The vasectomy procedure, also called male sterilization, has been used as an effective birth control method since the 1950s. Today, it’s one of the most popular non-permanent methods available to men looking to prevent unwanted pregnancies from happening in the future. It’s fast and relatively painless, and you can choose to have a vasectomy reversal if you decide that you want your fertility back at any point in the future. To learn more about how to get a vasectomy, keep reading!

The History Of The vasectomy:


The procedure was developed by physician Ivan Alexandrovich Skhlimkovsky in Russia sometime around 1917. He was trying to cure one of his patients with painful swelling in their genitalia. The patient was experiencing erectile dysfunction, so rather than testicles-removal surgery that would have also removed his ability to experience sexual pleasure, Skhlimkovsky simply removed part of his vas deferens; that tube where sperm pass from a man’s testicles up into his urethra. Home About Us Contact Us Privacy Policy Write For US

The reasons Why People Opt For It:


Vasectomies are used by men to prevent unwanted pregnancies in two main cases. One is when couples have decided they don’t want any more children, either because their family is already complete or they just aren’t ready yet. The other case involves single men who don’t have any desire to have kids of their own right now but might want them later, so they use a vasectomy to allow themselves some time to figure things out. Neither option requires anything except a doctor’s office visit, so it really depends on whether or not you want kids in your future or even in your present.

The Experience Of Getting A Vasectomy:


According to Dr. Chiu, getting a vasectomy isn’t all that different from what you might expect when visiting any doctor’s office. The procedure takes about 10 minutes, he says. But preparation for it can take anywhere from 30 minutes to an hour or two. Doctors will talk with their male patients about why they’re getting a vasectomy, when they should schedule it and what kind of recovery period to expect afterward (both during sex and in day-to-day life). Patients may receive numbing shots or other pain relievers before going into surgery—or not, depending on their doctors’ preferences.

Health Risks Associated With Having A Vasectomy:


Potential side effects of having a vasectomy include inflammation, infection, pain, and swelling. These complications may require additional surgery to correct. In rare cases, people have reported heart-related problems after getting a vasectomy. However, it’s important to note that these events are extremely rare. Vasectomies are considered one of the most effective birth control methods available today. They’re also relatively simple procedures that can be performed in your doctor’s office or through a minor outpatient procedure in your doctor. Follow-up appointments can be scheduled to ensure everything is progressing as expected during recovery so you can move forward with confidence knowing you made an informed decision when choosing your birth control method.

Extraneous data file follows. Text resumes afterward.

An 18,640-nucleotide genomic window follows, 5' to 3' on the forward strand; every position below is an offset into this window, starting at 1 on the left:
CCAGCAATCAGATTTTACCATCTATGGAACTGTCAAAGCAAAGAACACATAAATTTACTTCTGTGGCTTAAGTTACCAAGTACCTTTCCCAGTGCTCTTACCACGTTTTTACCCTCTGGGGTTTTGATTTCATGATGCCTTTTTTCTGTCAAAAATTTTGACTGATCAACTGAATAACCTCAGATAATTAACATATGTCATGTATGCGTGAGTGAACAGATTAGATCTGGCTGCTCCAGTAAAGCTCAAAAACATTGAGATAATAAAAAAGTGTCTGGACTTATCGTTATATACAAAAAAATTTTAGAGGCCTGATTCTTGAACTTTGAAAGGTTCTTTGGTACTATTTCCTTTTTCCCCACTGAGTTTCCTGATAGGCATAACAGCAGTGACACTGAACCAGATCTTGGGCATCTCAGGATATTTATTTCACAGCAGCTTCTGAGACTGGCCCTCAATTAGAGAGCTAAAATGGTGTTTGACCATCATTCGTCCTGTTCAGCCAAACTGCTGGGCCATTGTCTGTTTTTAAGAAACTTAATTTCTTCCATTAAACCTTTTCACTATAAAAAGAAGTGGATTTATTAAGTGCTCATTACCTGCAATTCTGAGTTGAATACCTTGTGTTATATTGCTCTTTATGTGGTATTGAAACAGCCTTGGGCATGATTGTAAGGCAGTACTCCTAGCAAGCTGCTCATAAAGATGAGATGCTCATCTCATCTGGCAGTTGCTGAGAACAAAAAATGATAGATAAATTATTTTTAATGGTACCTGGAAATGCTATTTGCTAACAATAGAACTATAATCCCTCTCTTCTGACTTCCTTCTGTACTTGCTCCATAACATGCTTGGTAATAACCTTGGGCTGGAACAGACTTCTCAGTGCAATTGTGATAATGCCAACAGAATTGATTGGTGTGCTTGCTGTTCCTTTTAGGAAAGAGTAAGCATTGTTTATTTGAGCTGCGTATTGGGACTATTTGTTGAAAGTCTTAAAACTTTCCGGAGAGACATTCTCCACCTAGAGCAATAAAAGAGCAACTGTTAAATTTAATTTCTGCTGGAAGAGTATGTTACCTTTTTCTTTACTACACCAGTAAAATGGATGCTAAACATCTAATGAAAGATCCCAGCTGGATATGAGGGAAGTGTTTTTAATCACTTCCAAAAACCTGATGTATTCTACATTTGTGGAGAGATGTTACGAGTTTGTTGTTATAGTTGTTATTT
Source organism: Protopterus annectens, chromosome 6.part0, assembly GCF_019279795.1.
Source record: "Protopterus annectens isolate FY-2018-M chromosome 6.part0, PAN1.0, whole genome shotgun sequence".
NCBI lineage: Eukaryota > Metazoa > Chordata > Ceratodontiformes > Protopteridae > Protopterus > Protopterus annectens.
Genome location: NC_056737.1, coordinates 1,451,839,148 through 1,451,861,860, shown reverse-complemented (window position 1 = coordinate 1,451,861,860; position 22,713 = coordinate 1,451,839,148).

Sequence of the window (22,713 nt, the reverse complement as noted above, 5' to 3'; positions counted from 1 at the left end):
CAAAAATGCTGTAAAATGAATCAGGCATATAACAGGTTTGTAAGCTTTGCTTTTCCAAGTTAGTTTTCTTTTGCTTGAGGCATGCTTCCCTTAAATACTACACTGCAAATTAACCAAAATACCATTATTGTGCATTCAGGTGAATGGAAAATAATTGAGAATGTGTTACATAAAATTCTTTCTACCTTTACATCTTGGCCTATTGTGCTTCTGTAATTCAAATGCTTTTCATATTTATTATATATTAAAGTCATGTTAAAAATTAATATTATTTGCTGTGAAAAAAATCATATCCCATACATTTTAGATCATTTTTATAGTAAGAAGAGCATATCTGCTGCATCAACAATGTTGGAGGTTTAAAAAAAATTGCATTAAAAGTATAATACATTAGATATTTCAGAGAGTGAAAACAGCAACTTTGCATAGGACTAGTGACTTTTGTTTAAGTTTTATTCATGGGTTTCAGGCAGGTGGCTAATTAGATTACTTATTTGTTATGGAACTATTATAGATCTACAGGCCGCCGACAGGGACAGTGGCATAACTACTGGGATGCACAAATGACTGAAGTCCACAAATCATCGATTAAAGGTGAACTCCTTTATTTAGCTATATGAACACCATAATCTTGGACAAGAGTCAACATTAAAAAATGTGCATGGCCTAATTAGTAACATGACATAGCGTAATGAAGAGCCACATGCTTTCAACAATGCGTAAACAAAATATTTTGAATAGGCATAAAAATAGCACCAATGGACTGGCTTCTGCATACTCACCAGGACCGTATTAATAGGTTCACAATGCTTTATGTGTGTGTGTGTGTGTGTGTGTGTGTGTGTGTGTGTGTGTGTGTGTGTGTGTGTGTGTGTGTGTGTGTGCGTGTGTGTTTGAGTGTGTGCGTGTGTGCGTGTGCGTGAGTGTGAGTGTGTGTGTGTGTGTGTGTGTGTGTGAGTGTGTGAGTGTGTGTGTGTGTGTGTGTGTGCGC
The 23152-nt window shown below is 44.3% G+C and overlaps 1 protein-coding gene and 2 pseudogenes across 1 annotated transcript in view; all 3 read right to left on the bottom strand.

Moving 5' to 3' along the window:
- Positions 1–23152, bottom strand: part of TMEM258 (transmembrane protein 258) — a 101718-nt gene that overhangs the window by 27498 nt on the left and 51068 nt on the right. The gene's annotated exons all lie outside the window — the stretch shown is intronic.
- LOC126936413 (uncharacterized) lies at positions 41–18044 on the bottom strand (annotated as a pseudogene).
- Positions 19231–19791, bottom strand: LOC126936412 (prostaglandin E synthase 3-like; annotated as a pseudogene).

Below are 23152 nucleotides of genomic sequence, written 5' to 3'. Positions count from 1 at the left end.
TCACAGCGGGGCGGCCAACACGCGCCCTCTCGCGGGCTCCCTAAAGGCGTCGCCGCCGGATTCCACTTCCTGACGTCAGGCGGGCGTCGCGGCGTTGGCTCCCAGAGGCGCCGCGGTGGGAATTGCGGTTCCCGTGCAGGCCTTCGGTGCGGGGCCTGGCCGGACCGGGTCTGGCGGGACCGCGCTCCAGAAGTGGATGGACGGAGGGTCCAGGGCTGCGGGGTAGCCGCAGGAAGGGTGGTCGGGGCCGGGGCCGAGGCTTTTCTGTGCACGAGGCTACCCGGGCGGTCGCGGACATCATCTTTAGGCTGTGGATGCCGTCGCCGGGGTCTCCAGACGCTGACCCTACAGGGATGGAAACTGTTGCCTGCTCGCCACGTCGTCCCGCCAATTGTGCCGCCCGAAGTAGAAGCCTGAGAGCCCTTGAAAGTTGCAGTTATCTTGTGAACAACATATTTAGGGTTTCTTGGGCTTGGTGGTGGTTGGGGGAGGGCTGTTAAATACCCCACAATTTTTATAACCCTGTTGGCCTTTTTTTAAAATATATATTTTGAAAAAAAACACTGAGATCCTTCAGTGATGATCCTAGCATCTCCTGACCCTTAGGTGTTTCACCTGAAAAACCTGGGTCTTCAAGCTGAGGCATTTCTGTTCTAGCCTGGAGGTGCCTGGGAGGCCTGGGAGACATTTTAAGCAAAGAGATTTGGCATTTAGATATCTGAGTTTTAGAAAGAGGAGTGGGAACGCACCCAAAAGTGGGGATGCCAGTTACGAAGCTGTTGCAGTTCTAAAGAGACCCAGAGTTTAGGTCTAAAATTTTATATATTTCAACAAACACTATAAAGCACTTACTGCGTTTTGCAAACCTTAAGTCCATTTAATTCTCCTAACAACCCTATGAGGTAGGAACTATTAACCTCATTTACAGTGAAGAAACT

Aftercare Tips:


Vasectomies are done as outpatient procedures, so you can head home after a short recovery period. Of course, you’ll want to take it easy, especially if your vasectomy was performed in one of your testicles (don’t be alarmed—this is where most are done). Follow up with your doctor for specific instructions; in general, though, try to get lots of rest and avoid strenuous activities like heavy lifting or long car rides. To relieve swelling and minimize discomfort, apply ice packs after getting home; use clean cloths that have been cooled in the freezer. Take ibuprofen (the generic version is just as effective) to help with pain or inflammation.

Considerations Before Opting For This Method:


If you’re considering a vasectomy, it may seem like it’s an easy decision. After all, men don’t have to deal with hormonal changes, mood swings, or bloating that often accompany other forms of birth control. But before you choose vasectomy as your birth control method of choice, there are some things you should consider: Does your partner use another form of birth control? (If she doesn’t want to get pregnant any time soon, opting for a vasectomy could mean more responsibility on your part.) Are you older than 40? Do you have chronic health problems or are you on medication? Has your doctor suggested that having children would endanger your health or life in general? If so, a vasectomy might not be suitable.

Step-By-Step Guide On How To Go About Getting this procedure Done In India:


Step 1. Pre-operative Preparation Before you go ahead with a vasectomy, your doctor will need to do a few tests to determine whether or not it’s safe to operate. This can take up to four months after you request your appointment. Step 2. The Vasectomy Procedure Your urologist will first use an injection of local anesthesia around your scrotum (the sack that holds your testicles). Then he’ll cut open each vas deferens, also known as sperm ducts. This part is usually very quick—your doctor may stitch them back together immediately afterward or wait about 10 days for healing time before doing so. Afterward, he’ll seal off each duct with clips or stitches—and that’s it!

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